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Go Pro No Hero, As Share Value Plunges

GoPro who are desperately trying to make a comeback has seen their share value plunge 14 percent overnight.

Despite a new generation of cameras and an expansion of their accessories range the US Company who was once a major revenue earner for Australian CE retailers has not been able to stop a slump in sales.

The plunge in value came after the action-camera maker delivered a disappointing outlook despite reporting its first quarterly profit in two years.

GoPro said it expects fourth-quarter revenue of $470 million, well short of the $521.2 million analysts had forecast.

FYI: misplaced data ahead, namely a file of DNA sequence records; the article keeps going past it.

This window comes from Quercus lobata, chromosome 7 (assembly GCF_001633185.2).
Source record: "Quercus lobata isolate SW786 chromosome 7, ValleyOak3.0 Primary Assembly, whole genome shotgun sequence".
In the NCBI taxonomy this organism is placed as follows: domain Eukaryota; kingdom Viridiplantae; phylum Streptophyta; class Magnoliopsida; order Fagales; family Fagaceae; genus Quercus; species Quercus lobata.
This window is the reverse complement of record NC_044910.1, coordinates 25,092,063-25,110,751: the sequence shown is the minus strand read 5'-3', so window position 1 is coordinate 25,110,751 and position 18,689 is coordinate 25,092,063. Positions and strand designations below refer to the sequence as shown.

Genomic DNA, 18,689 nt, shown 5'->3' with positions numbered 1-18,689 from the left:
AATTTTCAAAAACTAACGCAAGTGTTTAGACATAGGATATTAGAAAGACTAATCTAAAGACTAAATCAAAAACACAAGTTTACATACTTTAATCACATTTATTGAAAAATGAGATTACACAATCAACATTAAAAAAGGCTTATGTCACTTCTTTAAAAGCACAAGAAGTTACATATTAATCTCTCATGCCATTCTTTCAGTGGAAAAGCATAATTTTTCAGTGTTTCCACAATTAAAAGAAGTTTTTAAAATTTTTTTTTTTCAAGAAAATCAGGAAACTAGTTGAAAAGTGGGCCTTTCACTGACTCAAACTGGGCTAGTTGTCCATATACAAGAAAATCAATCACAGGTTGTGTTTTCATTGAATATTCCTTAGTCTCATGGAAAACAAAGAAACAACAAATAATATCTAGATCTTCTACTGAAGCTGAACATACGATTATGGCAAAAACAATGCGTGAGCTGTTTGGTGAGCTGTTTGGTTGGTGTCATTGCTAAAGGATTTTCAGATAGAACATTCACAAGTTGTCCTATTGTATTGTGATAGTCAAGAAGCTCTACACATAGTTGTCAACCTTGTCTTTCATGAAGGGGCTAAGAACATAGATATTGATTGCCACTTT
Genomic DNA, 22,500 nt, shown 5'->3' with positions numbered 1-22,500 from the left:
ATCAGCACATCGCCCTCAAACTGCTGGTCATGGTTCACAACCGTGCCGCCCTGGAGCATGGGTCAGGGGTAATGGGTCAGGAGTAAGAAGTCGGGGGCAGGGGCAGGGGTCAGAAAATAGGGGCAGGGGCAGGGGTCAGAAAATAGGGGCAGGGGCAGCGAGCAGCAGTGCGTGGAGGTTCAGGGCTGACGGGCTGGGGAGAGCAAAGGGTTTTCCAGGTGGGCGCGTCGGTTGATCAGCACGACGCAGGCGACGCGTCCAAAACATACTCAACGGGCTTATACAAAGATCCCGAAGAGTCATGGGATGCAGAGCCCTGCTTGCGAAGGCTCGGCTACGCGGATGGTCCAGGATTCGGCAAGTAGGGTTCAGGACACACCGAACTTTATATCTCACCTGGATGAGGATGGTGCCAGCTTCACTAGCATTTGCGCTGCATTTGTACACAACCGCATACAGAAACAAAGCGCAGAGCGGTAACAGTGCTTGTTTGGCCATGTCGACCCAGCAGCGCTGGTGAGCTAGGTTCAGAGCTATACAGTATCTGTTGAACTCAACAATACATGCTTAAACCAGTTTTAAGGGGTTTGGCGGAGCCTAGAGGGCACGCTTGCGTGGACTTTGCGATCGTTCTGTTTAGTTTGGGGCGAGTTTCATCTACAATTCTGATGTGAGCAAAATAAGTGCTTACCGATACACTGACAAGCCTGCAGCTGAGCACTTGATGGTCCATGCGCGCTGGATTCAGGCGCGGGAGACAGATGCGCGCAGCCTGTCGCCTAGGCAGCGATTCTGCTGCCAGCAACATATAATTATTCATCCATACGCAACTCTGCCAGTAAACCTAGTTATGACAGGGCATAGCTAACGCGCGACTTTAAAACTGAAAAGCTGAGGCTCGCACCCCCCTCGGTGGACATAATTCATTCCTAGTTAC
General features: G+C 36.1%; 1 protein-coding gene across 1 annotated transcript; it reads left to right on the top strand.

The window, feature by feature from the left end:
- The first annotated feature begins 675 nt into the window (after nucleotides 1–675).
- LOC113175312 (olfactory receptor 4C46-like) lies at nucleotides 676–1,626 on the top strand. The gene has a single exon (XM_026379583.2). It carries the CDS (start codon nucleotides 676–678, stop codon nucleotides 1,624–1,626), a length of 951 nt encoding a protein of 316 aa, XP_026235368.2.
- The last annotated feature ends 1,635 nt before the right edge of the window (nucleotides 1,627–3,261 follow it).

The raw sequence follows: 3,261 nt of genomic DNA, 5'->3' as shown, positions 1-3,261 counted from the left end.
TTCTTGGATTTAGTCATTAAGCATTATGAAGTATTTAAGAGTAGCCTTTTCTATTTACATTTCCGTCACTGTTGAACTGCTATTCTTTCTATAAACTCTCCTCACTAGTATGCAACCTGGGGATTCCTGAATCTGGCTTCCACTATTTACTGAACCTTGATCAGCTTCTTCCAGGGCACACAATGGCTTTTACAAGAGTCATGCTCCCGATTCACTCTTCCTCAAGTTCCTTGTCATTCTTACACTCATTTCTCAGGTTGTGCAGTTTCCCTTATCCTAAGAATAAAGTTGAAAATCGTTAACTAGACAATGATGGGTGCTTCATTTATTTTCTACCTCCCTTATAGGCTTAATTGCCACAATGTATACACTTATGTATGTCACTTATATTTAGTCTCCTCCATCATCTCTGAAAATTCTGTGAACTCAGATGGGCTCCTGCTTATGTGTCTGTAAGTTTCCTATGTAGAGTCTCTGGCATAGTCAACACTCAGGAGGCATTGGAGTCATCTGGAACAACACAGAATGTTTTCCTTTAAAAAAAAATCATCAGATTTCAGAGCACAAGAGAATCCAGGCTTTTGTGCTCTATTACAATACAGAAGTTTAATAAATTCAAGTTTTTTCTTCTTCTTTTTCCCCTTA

GoPro is determined to stay relevant, even as companies like Google roll out their own cameras that step into GoPro’s once-secure territory claims management.

GoPro recently released an US$800 camera-equipped drone, and will be releasing its first 360-degree camera later this month.

CFO Brian McGee attributed the not-so-bright outlook to the launch of the Hero6 camera, which he said cannibalised the sales of the Hero5.

GoPro will need to slash prices on the Hero5, which had already struggled with production delays, to move backed-up inventory during the peak holiday season in markets like Australia.

GoPro reported revenue of $330 million, surpassing expectations of $313.8 million, and representing year-over-year growth of 37 percent.

However, GoPro also admitted it now expects fourth-quarter earnings between 37 and 47 cents a share — well below the 57 cents a share Wall Street was expecting.

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